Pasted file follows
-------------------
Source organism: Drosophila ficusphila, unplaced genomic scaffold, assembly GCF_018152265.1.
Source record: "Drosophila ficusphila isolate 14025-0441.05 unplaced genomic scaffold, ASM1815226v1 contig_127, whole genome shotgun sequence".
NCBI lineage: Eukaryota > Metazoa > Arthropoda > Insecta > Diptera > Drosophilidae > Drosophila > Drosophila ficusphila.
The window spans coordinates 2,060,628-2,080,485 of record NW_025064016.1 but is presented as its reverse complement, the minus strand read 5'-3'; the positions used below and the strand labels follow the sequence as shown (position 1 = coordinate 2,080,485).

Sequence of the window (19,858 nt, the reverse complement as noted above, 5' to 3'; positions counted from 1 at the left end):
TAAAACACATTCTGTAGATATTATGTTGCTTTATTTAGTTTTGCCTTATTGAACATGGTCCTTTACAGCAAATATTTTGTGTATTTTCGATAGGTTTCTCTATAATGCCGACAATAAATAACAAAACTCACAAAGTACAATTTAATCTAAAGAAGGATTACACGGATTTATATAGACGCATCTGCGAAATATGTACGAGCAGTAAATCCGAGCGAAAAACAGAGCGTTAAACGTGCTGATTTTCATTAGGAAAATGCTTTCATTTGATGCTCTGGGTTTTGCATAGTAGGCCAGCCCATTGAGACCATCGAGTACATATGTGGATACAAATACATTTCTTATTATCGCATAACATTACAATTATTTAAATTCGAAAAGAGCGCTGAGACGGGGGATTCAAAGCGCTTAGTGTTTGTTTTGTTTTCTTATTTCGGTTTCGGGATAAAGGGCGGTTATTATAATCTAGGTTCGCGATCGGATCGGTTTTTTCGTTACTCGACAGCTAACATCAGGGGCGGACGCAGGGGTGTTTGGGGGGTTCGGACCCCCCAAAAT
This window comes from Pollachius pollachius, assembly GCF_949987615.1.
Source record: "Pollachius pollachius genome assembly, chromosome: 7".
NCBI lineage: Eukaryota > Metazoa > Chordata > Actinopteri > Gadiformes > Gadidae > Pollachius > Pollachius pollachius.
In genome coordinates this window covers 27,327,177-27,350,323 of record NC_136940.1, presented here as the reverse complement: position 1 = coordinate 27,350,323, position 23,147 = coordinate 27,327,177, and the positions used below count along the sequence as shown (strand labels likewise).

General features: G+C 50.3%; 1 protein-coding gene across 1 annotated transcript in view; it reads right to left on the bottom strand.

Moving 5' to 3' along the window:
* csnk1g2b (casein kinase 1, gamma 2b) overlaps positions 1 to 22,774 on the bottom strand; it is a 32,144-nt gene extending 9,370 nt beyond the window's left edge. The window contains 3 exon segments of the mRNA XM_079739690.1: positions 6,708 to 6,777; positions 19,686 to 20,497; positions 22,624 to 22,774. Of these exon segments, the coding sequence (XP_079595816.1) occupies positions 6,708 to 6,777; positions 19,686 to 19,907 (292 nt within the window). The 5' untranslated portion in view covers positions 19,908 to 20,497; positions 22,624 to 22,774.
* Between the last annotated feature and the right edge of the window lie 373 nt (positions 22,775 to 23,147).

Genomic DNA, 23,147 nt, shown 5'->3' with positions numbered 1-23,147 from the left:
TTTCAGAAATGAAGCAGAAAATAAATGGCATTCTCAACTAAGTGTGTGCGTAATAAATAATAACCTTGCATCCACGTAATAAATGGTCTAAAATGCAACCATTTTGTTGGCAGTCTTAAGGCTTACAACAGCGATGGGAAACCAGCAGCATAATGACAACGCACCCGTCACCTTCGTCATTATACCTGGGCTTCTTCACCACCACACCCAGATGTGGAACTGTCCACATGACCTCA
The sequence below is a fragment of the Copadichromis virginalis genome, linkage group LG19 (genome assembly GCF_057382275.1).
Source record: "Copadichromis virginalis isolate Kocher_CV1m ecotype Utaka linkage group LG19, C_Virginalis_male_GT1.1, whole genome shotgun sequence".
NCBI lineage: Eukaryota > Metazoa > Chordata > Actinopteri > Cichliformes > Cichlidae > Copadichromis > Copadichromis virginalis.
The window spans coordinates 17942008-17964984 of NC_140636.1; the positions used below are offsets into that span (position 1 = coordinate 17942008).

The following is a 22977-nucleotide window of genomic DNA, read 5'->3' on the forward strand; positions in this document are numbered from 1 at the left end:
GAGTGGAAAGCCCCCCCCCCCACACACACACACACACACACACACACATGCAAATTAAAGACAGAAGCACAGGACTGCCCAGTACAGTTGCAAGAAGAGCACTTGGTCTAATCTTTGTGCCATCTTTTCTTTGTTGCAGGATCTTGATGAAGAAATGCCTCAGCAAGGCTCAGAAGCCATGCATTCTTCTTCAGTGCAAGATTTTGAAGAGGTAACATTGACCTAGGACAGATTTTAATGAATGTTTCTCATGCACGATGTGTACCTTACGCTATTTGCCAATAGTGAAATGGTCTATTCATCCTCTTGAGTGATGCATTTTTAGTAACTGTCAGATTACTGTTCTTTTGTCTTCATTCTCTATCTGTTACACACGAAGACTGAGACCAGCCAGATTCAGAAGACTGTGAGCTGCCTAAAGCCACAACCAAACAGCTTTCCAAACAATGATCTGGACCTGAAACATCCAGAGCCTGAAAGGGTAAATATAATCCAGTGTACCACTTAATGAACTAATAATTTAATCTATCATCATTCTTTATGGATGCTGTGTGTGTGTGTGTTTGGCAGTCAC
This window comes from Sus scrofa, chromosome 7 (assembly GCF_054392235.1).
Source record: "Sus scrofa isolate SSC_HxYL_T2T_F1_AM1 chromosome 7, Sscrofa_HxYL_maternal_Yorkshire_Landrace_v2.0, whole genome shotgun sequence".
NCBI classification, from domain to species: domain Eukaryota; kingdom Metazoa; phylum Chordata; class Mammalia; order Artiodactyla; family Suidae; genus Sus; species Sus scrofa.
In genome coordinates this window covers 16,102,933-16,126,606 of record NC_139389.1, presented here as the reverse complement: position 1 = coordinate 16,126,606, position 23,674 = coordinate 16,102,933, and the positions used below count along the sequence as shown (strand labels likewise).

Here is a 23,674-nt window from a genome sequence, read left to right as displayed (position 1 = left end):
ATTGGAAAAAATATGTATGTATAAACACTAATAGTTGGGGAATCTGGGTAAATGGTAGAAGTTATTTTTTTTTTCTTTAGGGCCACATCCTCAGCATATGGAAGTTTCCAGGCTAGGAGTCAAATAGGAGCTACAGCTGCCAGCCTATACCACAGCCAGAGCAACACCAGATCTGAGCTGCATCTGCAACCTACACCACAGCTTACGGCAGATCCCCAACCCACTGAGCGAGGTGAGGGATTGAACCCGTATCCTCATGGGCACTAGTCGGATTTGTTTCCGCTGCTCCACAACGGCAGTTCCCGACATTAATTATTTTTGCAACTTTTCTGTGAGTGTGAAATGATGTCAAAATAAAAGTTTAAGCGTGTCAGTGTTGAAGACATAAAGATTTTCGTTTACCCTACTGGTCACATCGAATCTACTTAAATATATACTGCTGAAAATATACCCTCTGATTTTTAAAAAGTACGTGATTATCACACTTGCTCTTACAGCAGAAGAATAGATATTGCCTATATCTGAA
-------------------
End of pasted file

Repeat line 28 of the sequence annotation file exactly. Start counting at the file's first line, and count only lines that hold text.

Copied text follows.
ATTGGAAAAAATATGTATGTATAAACACTAATAGTTGGGGAATCTGGGTAAATGGTAGAAGTTATTTTTTTTTTCTTTAGGGCCACATCCTCAGCATATGGAAGTTTCCAGGCTAGGAGTCAAATAGGAGCTACAGCTGCCAGCCTATACCACAGCCAGAGCAACACCAGATCTGAGCTGCATCTGCAACCTACACCACAGCTTACGGCAGATCCCCAACCCACTGAGCGAGGTGAGGGATTGAACCCGTATCCTCATGGGCACTAGTCGGATTTGTTTCCGCTGCTCCACAACGGCAGTTCCCGACATTAATTATTTTTGCAACTTTTCTGTGAGTGTGAAATGATGTCAAAATAAAAGTTTAAGCGTGTCAGTGTTGAAGACATAAAGATTTTCGTTTACCCTACTGGTCACATCGAATCTACTTAAATATATACTGCTGAAAATATACCCTCTGATTTTTAAAAAGTACGTGATTATCACACTTGCTCTTACAGCAGAAGAATAGATATTGCCTATATCTGAA